Have you been like so many other taxpayers and procrastinated about setting up a retirement plan for your small business? Here’s why you shouldn’t wait any longer. You are paying income taxes that could easily be avoided. So consider establishing a plan to give  yourself an opportunity for future tax savings while providing for financial security in retirement.

A relatively new retirement plan alternative for a profitable one-person businesses is the solo 401(k). The main solo 401(k) advantage is the potential for larger annual deductible contributions you can make on your behalf.

Rules for Solo 401(k) Account Contributions

Annual deductible contributions to a solo 401(k) for a business owner is typically comprised of two different parts.

First Part: Elective Deferral Contributions

For 2020, you can contribute as much as $19,500 to your solo 401(k) of:

  • Your salary from your own C or S corporation, or
  • Your net self-employment income if you operate as a sole proprietor or as a single-member LLC that’s treated as a sole proprietorship for tax purposes.

The contribution limit increases to $26,000 if you are 50 or older as of December 31, 2020. The $26,000 figure includes an extra $6,500 catch-up contribution allowed for older 401(k) plan participants.

This first part, called an “elective deferral contribution,” is made by you as the covered employee or business owner.

  • With a corporate solo 401(k), your elective deferral contribution is funded with salary reduction amounts withheld from your company paychecks and contributed to your account.
  • With a solo 401(k) set up for a sole proprietorship or a single-member LLC, you simply pay the elective deferral contribution amount into your account.

Second Part: Employer Contributions

In addition to your elective deferral contribution, the rules for solo 401(k) plans allow another contribution of up to 25 percent of your salary or 20 percent of your net self-employment income to be made.

This additional amount is called an “employer contribution.” For purposes of calculating the employer contribution, your compensation or net self-employment income is not reduced by your elective deferral contribution.

  • With a corporate plan, your corporation makes the employer contribution on your behalf.
  • With a plan established by a sole proprietorship or a single-member LLC, you are treated as your own employer and thus, make the employer contribution on your own behalf.

Combined Contribution Limits

For 2020, the combined elective deferral and employer contributions cannot exceed:

  • $57,000 (or $63,500 if you will be age 50 or older as of December 31, 2020), or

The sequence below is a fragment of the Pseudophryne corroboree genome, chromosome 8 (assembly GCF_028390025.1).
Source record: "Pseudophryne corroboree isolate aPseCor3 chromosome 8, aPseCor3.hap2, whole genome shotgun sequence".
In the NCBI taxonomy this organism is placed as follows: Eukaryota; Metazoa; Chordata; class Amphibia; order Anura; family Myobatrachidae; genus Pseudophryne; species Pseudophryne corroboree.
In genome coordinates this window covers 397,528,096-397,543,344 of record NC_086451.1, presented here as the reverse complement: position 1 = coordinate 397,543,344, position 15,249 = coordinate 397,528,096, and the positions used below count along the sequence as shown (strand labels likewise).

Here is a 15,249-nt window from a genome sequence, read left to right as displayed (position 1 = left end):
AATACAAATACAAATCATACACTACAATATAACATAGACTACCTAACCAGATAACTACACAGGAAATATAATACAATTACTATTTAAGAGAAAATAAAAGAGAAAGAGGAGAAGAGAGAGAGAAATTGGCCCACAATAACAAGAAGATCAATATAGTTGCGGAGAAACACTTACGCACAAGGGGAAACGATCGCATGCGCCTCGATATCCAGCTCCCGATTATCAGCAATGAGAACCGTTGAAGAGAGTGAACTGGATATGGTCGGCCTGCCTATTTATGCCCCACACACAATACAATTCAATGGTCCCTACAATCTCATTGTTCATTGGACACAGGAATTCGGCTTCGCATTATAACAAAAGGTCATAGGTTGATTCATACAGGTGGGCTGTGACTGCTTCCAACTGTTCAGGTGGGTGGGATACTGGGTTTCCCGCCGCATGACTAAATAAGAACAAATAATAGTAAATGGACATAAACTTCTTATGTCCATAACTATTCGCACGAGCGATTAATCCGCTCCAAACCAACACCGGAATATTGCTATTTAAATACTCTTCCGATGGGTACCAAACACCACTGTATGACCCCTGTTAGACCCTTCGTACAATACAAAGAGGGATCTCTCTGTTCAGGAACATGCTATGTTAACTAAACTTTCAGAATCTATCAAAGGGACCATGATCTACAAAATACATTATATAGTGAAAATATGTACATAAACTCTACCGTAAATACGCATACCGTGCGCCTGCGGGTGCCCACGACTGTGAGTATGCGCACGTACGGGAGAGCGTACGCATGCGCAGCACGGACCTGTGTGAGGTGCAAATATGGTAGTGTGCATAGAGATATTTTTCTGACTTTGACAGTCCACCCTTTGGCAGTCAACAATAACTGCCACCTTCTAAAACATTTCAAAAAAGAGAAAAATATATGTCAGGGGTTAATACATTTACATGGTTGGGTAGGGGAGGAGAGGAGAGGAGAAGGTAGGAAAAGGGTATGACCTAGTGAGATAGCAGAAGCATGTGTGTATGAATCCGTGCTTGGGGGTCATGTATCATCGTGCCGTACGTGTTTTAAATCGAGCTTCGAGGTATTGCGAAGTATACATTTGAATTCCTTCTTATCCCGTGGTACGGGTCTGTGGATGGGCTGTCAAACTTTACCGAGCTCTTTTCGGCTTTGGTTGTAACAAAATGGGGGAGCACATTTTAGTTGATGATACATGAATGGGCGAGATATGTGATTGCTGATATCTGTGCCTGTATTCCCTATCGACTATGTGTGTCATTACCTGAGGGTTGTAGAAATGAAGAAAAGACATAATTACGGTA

• 100 percent of your corporate salary or net self-employment income.

For purposes of the second limitation, net self-employment income equals the net profit shown on Schedule C, E, or F for the business in question minus the deduction for 50 percent of self-employment tax attributable to that business.

Example 1: Corporate Solo 401(k) Plan

Marianna, who is 45 years old, is the only employee of her corporation and receives a salary of  $80,000 in 2020.

The maximum deductible contribution to a solo 401(k) plan set up for Marianna’s is $39,500. The amount is calculated as follows:

  1. Marianna’s $19,500 elective deferral contribution, which reduces her taxable salary to $60,500, plus
  2. A $20,000 employer contribution made by the corporation (25 percent x $80,000 salary), which has no effect on her taxable salary.

The $39,500 amount is well above the $20,000 contribution maximum that would apply with a traditional corporate defined contribution plan (25 percent x $80,000). The $19,500 difference is a result of the solo 401(k) elective deferral contribution privilege.

Variation:  Let’s assume Marianna will be age 50 or older as of December 31, 2020.

Now, the maximum contribution to Marianna’s solo 401(k) account is $46,000, which consists of

  1. A $26,000 elective deferral contribution (including the $6,500 extra catch-up contribution), plus
  2. A $20,000 employer contribution (25 percent x $80,000).

Again, that’s much more than the $20,000 contribution maximum that would apply with a traditional corporate plan (25 percent x $80,000). Here as well, the difference is due to the solo 401(k) elective deferral contribution privilege.

Example 2: Self-Employed Solo 401(k) Plan

Lance, age 40, operates his real estate appraisal business as a sole proprietor (or as a single-member LLC treated as a sole proprietor for tax purposes).

In 2020, Lance has net self-employment income of $80,000 (after subtracting 50 percent of his self-employment taxes).

The maximum deductible contribution to a solo 401(k) plan set up for Lance’s benefit is $35,500. This is comprised of:

  1. A $19,500 elective deferral contribution, plus
  2. A $16,000 employer contribution (20 percent x $80,000 of self-employment income).

The $35,500 amount is well above the $16,000 contribution maximum that would apply with a traditional self-employed plan set up for Lance’s  benefit (20 percent x $80,000). The $19,500 difference is due to the solo 401(k) elective deferral contribution.

Variation: Assume Lance will be age 55 as of December 31, 2020.

In this variation, the maximum contribution to Lance’s solo 401(k) account is $42,000, which consists of:

  1. A $26,000 elective deferral contribution (including the $6,500 extra “catch-up” contribution), plus
  2. A $16,000 employer contribution (20 percent x $80,000).

That’s much more than the $16,000 contribution maximum that would apply with a traditional self-employed plan (20 percent x $80,000). The $26,000 difference is due to the solo 401(k) elective deferral contribution.

As you can see, in the right circumstances, the solo 401(k) can make for a great retirement plan. If you would like to discuss the rules for solo 401(k) plans, please contact us at 561-826-9303.